STAGE 20
SILANDRO SCHLANDERS  / TRE CIME DI LAVAREDO
210km

Course Overview (according to the last-minute news bulletin emailed to the press mailing list): The first 46,5km are spent descending at a mild gradient into the town of Bolzano, at which point the race begins the almost uninterrupted climb to the finish just north of the intended course over Passo Giau. The course moves upwards at a few percent gradient (punctuated by the odd ramp) for some 120km at which point (having climbed some 1300m into Cimabanche) the riders will navigate 300m in elevation down into Cortina d'Ampezzo. The remainder of the race is comprised of two sections of steep climbing—divided by a flattish section—which were part of the original stage: the first, Passo Tre Croci (8.1km, 7.1%) and the climb towards Tre Cime di Lavaredo (and the town of Auronzo di Cadore), at 7.5km and 7.5%.

Obeservations

  1. At breakfast, Klaus made fresh apple-carrot-celery from a juicer and I had yogurt with weiss blumchen honey on top.
  2. After checking out, on our way through the parking lot to the car, Raoul yodeled.
  3. On the way to the main road, past the forest-of-oddly-spaced-well-manicured-trees, we saw the two cutest cows. They looked like they had tiny wigs on their heads and they were wearing bells around their necks.
  4. The first four songs we heard on the radio were A.) Africa by Todo, B.) Stadt by Cassandra Steen feat. Adel Tawil C.) Get Lucky by Daft Punk feat. Pharrell Williams D.) How You Remind Me by Nickleback.
  5. The map says Italy, but it feels German.
  6. At sign-in, while the Balocco girls wearing red velvet tights and white leggings over high-top sneakers tossed miniature sample-sized bags of cookies at the crowd, the organizers played Amami by Jovanotti.
  7. At 10:35am in the café bar called Café Bar proximal to the start, many elderly spectators and/or residents were drinking glasses of white or red wine.
  8. Just before the start, in the village of Silandro, a gang of prepubescent boys wearing pink baseball caps (an official Giro gadget) chased after our car—I saw them in the rear view mirror—as we pulled off a side street and joined the caravan/course.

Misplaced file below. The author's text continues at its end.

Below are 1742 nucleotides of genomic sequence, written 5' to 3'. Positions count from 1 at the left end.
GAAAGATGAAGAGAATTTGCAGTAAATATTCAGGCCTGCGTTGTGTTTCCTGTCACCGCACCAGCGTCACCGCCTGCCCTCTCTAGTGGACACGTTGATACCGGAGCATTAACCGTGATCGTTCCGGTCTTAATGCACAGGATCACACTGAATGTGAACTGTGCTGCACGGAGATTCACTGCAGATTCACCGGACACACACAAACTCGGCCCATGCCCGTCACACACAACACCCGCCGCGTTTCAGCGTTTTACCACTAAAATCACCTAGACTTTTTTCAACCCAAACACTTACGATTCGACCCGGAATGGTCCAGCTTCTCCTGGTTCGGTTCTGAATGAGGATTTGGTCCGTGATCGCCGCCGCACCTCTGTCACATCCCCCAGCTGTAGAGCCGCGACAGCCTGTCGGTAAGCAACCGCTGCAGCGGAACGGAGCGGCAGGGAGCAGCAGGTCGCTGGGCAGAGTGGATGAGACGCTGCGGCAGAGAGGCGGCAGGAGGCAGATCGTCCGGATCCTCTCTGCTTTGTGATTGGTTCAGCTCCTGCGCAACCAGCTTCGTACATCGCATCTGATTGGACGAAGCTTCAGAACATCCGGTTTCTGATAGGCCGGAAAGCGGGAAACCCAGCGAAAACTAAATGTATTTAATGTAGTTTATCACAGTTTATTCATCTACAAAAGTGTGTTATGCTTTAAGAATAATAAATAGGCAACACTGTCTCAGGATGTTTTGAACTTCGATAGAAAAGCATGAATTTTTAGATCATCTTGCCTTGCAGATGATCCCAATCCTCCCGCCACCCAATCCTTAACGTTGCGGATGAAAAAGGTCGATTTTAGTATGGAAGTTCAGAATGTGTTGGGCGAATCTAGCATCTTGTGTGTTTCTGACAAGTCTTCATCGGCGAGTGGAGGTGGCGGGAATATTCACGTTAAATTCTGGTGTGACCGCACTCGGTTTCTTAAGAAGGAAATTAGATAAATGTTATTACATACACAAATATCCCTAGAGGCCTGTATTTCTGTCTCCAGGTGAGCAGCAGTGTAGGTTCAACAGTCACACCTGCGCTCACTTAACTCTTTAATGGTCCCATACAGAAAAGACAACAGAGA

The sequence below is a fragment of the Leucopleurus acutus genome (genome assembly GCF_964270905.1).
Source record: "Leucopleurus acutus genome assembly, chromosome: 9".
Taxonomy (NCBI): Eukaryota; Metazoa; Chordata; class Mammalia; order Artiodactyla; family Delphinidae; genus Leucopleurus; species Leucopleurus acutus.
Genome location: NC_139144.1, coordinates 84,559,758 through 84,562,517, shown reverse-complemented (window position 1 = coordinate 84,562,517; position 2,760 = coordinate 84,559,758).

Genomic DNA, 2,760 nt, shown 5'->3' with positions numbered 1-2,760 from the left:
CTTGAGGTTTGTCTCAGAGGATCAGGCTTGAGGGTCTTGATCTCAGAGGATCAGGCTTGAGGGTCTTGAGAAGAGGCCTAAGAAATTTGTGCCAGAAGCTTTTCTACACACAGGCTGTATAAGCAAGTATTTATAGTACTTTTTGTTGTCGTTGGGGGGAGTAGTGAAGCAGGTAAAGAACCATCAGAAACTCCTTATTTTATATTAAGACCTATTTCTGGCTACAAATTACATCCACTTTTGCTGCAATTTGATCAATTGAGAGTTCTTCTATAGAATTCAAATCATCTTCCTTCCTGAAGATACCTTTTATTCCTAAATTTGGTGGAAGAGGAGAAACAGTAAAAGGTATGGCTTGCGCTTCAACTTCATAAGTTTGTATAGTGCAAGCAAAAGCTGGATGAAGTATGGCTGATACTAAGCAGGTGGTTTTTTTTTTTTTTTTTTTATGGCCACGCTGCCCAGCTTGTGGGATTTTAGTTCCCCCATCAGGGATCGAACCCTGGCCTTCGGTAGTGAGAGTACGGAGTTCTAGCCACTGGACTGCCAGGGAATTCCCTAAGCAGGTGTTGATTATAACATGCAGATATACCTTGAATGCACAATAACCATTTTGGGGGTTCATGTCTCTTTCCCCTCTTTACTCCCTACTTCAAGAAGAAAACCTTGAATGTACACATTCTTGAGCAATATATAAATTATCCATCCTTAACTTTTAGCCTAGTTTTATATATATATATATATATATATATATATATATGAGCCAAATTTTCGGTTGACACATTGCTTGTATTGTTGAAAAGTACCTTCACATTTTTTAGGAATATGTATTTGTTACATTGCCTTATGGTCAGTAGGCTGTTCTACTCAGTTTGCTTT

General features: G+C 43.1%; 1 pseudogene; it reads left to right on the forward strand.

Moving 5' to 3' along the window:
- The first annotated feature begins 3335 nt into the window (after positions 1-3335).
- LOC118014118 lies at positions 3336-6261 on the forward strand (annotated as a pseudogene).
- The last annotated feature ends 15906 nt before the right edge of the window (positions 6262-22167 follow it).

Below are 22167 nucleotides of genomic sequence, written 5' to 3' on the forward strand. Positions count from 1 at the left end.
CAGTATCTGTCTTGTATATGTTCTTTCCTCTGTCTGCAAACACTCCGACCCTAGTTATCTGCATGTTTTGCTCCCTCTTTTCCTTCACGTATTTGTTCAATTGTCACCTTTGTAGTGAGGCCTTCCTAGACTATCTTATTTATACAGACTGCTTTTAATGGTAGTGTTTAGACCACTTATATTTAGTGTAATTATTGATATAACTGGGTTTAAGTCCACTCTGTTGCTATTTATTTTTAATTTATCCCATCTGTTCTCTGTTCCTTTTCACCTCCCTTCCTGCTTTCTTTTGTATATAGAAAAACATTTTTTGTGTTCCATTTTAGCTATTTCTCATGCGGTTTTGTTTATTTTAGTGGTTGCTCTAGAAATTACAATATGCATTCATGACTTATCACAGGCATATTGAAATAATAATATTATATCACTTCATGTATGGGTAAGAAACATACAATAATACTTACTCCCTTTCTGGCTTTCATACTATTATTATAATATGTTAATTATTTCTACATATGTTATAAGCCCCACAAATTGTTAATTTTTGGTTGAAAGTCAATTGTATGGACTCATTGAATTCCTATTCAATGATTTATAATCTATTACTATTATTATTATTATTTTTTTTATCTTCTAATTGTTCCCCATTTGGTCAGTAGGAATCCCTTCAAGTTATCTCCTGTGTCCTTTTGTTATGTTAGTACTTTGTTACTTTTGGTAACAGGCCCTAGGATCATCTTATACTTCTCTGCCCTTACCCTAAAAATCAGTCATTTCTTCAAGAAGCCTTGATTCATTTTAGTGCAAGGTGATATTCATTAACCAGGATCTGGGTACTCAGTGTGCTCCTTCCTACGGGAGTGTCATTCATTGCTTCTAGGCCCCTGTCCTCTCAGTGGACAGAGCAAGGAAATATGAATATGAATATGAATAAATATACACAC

9. Freeway closures = forced spectating.
  10. Pretzels in Fake Italy (this much closer to Germany or Austria!) are over-sized and confused, as in, they weren't soft—and they weren't hard either.
  11. On the third climb of Tre Cime di Lavaredo, the road barricaded and lined with thousands of spectators, in the car on our way up the final 2k to the finish area/parking, we stopped briefly on the 18% section to visit with a friend (Kei) on his way down from the top. We came to a complete stop. After visiting I stalled the car as we started to drive away—we got laughed at and cheered with. I made it the second time but in the process something possibly permanent happened to the car, it smells like propane and clutch. Even hours later, it smells like propane and clutch.
  12. It snowed for the finish, again, as if on cue.
  13. The Alps are cool but the Dolomites are cooler.
  14. The Italian Alpine Military are nostalgic and feathered and beautiful.
  15. A fan in a one-piece ski suit.
  16. Vincenzo Nibali came out of the snow alone. He was followed after a beat or two by three Colombians all lined up ONE-TWO-THREE style, each on a different team from the each other: Fabio Duarte (Team Colombia) Betancur (Team Ag2r) and Rigoberto Uran (Team Sky).1

Tre Crime di Lavaredo

  1. Manual #26: FIND FRIENDS—FROM WHEREVER []